Enjoy spring with an easy-to-make salmon meal

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Spring is here again. Warm, sunny days and cool nights. Occasional rain. Flowers are blooming, birds are singing, baby goats are frolicking in the field on Greenwald Ave., and college acceptance letters are arriving in the mail.

Well, everything was so peaceful, wasn’t it, until I mentioned college.

Since my eldest child is a high school senior this year, there’s been a lot of dialogue about college at our house. So much so, that at the beginning of every conversation the younger two kids ask, “You’re not going to talk about college again, are you?”

We don’t dialogue exclusively about our son’s potential college choices. With so many friends in the same high school senior boat, we also chat about other people’s children and their prospective college selections. It can be all consuming at times.

So, you can imagine my joy that we had a chance this week to get away from thinking about acceptance letters, financial aid awards, and dorm room décor. We spent the day on an old-fashioned school field trip to SeaWorld in San Diego.

When my children were in elementary school, our favorite places to go for an educational field trip were the San Diego Zoo, the Wild Animal Park and SeaWorld. They loved being outdoors, learning about animals, being with friends, and thinking that they were ditching school for the day.

I loved the field trips for all those reasons, plus the chance for me to reconnect with my friends and other moms from our homeschool group. It was a refreshing change from our normal week of school and something we always looked forward to.

Since we were going to be getting back home late in the afternoon on field trip days, I had to plan ahead for dinner on those nights. Many times it was a crock pot meal. With a little advance prep, I could have dinner ready in less than 30 minutes after a long day out and about.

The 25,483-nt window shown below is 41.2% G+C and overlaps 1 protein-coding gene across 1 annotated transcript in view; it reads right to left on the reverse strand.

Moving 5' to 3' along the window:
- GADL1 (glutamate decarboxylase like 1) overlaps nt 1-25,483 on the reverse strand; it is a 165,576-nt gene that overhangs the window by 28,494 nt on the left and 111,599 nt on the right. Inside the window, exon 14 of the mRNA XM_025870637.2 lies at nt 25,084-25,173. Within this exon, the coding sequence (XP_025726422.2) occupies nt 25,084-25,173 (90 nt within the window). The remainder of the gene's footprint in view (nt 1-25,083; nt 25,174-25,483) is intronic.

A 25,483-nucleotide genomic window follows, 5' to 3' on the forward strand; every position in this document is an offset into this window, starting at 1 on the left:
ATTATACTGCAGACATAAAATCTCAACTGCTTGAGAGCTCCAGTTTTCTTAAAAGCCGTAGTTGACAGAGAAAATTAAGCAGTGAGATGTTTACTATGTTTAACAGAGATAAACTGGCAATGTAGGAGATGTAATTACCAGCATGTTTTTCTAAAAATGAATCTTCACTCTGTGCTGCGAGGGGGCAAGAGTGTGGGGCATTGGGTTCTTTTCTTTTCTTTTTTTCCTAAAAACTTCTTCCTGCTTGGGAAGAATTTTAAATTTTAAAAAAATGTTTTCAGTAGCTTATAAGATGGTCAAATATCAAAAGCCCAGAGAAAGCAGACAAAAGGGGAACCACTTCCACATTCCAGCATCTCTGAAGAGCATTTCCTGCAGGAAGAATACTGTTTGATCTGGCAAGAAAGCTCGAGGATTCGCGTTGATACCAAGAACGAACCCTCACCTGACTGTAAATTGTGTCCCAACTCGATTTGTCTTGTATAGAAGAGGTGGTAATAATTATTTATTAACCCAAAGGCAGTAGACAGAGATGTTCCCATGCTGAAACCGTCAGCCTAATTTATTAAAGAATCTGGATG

As my kids advanced into the junior high and high school years, the school subjects got harder and harder, and it seemed the field trips became fewer and fewer. When you’ve got the Pythagorean Theorem to memorize and the distance between two points to find on a coordinate plane, a visit to the reptile house at the zoo isn’t as attractive as it once was. Ain’t nobody got time for that.

But now, here we are in the senior year of high school. And SeaWorld was patiently waiting for us to return. So we went. And it was like old times. My kids loved being in the San Diego sunshine, revisiting the animals, reconnecting with friends, and ditching the Pythagorean Theorem for the day.

And when we got home late that afternoon? Dinner was ready in less than 30 minutes, thanks to this week’s recipe from Ina Garten on the Food Network website. This is a healthy fats recipe that features good fats from two sources: salmon and olive oil.

At SeaWorld, I loved catching up with my friends and other moms in our homeschool group. Did we chat about college? Of course, but more than anything we enjoyed our time with each other and the beautiful spring day.


 

A14-PIC-cook-salmon

Roasted Salmon with Green Herbs

Serves 4 to 6

  • 2 to 2 1/2 lbs. skinless salmon fillet
  • 1/4 cup olive oil
  • 2 Tbsp. lemon juice
  • 1/2 cup minced green onions (white and green parts)
  • 1/2 cup minced fresh dill
  • 1/2 cup minced fresh parsley
  • 1/4 cup dry white wine
  • Lemon wedges for serving

Preheat the oven to 425 degrees. Place the salmon fillet in a glass, ceramic, or stainless-steel roasting dish and season it generously with salt and pepper. Whisk together the olive oil and lemon juice and drizzle the mixture evenly over the salmon. Let it stand at room temperature for 15 minutes.

In a small bowl, stir together the scallions, dill and parsley. Scatter the herb mixture over the salmon fillet, turning it so that both sides are generously coated with the green herbs. Pour the wine around the fish fillet. Roast the salmon for 10 to 12 minutes, until almost cooked in the center at the thickest part. The center will be firm with just a line of uncooked salmon in the very center. (peek by inserting the tip of a small knife.)

Cover the dish tightly with aluminum foil and allow to rest for 10 minutes. Cut the salmon crosswise into serving pieces and serve hot with lemon wedges.

 

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Betty Williams